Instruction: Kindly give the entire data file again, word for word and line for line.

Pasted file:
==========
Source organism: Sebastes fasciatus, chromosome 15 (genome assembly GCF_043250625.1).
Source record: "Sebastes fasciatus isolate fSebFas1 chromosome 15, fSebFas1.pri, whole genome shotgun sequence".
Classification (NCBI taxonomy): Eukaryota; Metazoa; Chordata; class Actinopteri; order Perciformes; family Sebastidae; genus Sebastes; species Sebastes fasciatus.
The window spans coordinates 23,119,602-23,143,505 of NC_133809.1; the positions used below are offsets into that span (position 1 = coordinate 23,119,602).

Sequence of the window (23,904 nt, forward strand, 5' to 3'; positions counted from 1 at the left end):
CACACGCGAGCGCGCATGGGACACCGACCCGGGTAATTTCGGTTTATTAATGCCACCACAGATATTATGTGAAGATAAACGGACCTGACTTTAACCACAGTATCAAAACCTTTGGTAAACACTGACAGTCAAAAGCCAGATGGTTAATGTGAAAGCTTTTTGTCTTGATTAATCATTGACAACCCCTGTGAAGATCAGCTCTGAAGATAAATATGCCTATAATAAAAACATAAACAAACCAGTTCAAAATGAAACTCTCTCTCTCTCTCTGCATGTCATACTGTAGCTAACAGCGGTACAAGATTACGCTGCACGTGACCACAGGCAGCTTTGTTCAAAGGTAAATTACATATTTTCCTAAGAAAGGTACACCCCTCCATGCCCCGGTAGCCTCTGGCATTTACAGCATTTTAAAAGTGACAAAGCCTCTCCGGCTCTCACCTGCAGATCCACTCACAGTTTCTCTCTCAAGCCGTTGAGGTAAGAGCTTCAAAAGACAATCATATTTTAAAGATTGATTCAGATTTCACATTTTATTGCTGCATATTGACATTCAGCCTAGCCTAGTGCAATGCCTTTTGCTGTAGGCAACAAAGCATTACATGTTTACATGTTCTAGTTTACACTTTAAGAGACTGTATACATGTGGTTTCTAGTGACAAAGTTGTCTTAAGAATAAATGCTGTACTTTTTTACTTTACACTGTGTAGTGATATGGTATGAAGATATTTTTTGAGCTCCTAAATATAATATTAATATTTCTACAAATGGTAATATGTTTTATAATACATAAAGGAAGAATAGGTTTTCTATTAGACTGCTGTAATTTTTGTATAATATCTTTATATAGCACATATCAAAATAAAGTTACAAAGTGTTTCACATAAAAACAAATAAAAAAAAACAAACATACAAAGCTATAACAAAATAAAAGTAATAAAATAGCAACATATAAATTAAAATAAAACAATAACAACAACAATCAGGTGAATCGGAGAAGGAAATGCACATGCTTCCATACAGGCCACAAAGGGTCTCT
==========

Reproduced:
Source organism: Sebastes fasciatus, chromosome 15 (genome assembly GCF_043250625.1).
Source record: "Sebastes fasciatus isolate fSebFas1 chromosome 15, fSebFas1.pri, whole genome shotgun sequence".
Classification (NCBI taxonomy): Eukaryota; Metazoa; Chordata; class Actinopteri; order Perciformes; family Sebastidae; genus Sebastes; species Sebastes fasciatus.
The window spans coordinates 23,119,602-23,143,505 of NC_133809.1; the positions used below are offsets into that span (position 1 = coordinate 23,119,602).

Sequence of the window (23,904 nt, forward strand, 5' to 3'; positions counted from 1 at the left end):
CACACGCGAGCGCGCATGGGACACCGACCCGGGTAATTTCGGTTTATTAATGCCACCACAGATATTATGTGAAGATAAACGGACCTGACTTTAACCACAGTATCAAAACCTTTGGTAAACACTGACAGTCAAAAGCCAGATGGTTAATGTGAAAGCTTTTTGTCTTGATTAATCATTGACAACCCCTGTGAAGATCAGCTCTGAAGATAAATATGCCTATAATAAAAACATAAACAAACCAGTTCAAAATGAAACTCTCTCTCTCTCTCTGCATGTCATACTGTAGCTAACAGCGGTACAAGATTACGCTGCACGTGACCACAGGCAGCTTTGTTCAAAGGTAAATTACATATTTTCCTAAGAAAGGTACACCCCTCCATGCCCCGGTAGCCTCTGGCATTTACAGCATTTTAAAAGTGACAAAGCCTCTCCGGCTCTCACCTGCAGATCCACTCACAGTTTCTCTCTCAAGCCGTTGAGGTAAGAGCTTCAAAAGACAATCATATTTTAAAGATTGATTCAGATTTCACATTTTATTGCTGCATATTGACATTCAGCCTAGCCTAGTGCAATGCCTTTTGCTGTAGGCAACAAAGCATTACATGTTTACATGTTCTAGTTTACACTTTAAGAGACTGTATACATGTGGTTTCTAGTGACAAAGTTGTCTTAAGAATAAATGCTGTACTTTTTTACTTTACACTGTGTAGTGATATGGTATGAAGATATTTTTTGAGCTCCTAAATATAATATTAATATTTCTACAAATGGTAATATGTTTTATAATACATAAAGGAAGAATAGGTTTTCTATTAGACTGCTGTAATTTTTGTATAATATCTTTATATAGCACATATCAAAATAAAGTTACAAAGTGTTTCACATAAAAACAAATAAAAAAAAACAAACATACAAAGCTATAACAAAATAAAAGTAATAAAATAGCAACATATAAATTAAAATAAAACAATAACAACAACAATCAGGTGAATCGGAGAAGGAAATGCACATGCTTCCATACAGGCCACAAAGGGTCTCT